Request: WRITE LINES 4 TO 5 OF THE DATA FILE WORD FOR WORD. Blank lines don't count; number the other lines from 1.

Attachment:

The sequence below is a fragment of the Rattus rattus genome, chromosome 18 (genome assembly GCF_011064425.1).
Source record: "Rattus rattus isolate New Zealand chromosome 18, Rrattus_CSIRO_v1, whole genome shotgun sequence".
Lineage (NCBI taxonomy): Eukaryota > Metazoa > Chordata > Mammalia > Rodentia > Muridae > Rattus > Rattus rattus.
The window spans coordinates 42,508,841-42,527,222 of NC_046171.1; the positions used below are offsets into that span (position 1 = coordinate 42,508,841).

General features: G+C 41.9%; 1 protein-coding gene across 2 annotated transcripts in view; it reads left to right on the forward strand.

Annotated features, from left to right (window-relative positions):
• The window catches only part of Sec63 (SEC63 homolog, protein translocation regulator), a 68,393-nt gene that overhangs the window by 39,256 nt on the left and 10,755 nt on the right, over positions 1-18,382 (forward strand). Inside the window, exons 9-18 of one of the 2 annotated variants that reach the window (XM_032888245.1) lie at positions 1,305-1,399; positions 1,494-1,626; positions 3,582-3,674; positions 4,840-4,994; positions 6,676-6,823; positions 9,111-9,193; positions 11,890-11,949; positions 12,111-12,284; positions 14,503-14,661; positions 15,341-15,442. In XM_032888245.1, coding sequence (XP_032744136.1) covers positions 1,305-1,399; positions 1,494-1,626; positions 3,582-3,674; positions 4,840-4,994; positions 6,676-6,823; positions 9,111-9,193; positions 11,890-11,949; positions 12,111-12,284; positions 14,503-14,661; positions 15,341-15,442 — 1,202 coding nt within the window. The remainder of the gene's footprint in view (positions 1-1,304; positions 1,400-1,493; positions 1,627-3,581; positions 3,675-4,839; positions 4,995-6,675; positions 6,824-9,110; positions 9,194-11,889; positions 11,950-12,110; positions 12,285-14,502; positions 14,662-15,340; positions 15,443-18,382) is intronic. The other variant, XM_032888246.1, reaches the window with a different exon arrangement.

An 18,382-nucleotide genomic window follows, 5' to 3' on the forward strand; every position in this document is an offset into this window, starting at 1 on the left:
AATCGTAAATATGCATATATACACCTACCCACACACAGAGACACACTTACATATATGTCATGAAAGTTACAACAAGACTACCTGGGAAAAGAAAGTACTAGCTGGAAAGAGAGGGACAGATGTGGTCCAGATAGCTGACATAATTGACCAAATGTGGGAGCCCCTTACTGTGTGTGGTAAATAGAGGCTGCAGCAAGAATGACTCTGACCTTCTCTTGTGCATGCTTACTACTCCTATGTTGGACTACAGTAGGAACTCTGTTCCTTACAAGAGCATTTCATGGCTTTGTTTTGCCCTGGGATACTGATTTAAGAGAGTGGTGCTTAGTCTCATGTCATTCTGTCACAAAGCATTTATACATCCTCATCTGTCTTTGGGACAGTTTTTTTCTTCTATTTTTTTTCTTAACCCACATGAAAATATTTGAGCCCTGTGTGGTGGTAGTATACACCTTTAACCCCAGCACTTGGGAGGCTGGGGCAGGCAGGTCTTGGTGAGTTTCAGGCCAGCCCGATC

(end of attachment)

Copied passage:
The window spans coordinates 42,508,841-42,527,222 of NC_046171.1; the positions used below are offsets into that span (position 1 = coordinate 42,508,841).

General features: G+C 41.9%; 1 protein-coding gene across 2 annotated transcripts in view; it reads left to right on the forward strand.